Built in the late 19th century as part of a large new estate in South London, Wandsworth Cottage is a small Victorian terrace house originally built as a modest workers’ cottage. The house was in a tired state and there were structural issues that needed to be addressed, justifying the opportunity to fundamentally rearrange the layout. The 4-meter width of the cottage was the largest constraint and the existing stair position resulted in an unusable skinny second bedroom on the upper floor. This was overcome by designing a reconfigured triple-height stairwell – our main architectural intervention. This has gained generosity on both floors and brings natural light into the centre of the house – a vital enhancement, especially with the additional 2-storey rear extension.
With Wandsworth Cottage’s long thin open-plan ground floor it was essential to structure the space. This has been achieved by creating a series of centring gestures along the spatial sequence. To the front of the house, there is the entrance study area which houses the retained Victorian fireplace. Next is the stair which conceals a small WC and is framed by a purple-hued joinery piece. Most central is the living area which is anchored by a modern brick and concrete fireplace and gains the natural light that cascades down the stairs. To the rear leading to the garden is the kitchen which is separated by a large roof light and a step down onto concrete tiles. These spatial features strike a balance between connectivity and the forming of distinct spaces to inhabit.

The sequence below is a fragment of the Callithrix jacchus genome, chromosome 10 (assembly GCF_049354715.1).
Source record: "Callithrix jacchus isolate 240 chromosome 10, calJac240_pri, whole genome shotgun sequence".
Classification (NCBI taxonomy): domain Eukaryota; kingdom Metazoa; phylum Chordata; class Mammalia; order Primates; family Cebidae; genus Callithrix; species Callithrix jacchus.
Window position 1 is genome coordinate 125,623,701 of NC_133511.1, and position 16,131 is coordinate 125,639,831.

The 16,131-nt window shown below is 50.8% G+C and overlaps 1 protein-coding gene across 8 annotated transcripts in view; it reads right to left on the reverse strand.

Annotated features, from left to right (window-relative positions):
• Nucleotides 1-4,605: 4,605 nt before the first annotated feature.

Our client wanted to create a tranquil but refined interior. This has been achieved by using a carefully selected material palette in which solid finishes are imbued with softness. The oak flooring and stair, bringing warmth to the space, are complemented by bare plastered walls and bespoke joinery in mellow tones. The use of off-white paint throughout softens the scheme further and creates an overall atmosphere that is hazy and laid-back.
The joinery for Wandsworth Cottage was designed in collaboration with joiner Ben Fry. The pieces are situated throughout the house but have a common language in tone and minimal tongue and groove detailing, inspired by the house’s history. The introduction of whitewashed rough sawn oak in the kitchen cabinetry and pantry is a nod to the oak flooring elsewhere and adds complementary texture to the scheme. The pantry appears like the stand-alone piece but is an essential extension to the kitchen, functioning as the place to keep everyday items neatly tucked away.
Urban Kitchen Garden
Framed by black metal doors, beyond the house is the garden which is bookended by a small yoga studio. Designed by Adolfo Harrison the garden features a slab and gravel path winding around a series of intersecting raised beds full of herbs and vegetables. The wide bed edges double up as additional places to sit and enjoy the greenery. Fruit trees and elegant metal odalisques bring height into the relaxed meadow-style outdoor space and respond to the long and rectangular nature of the garden.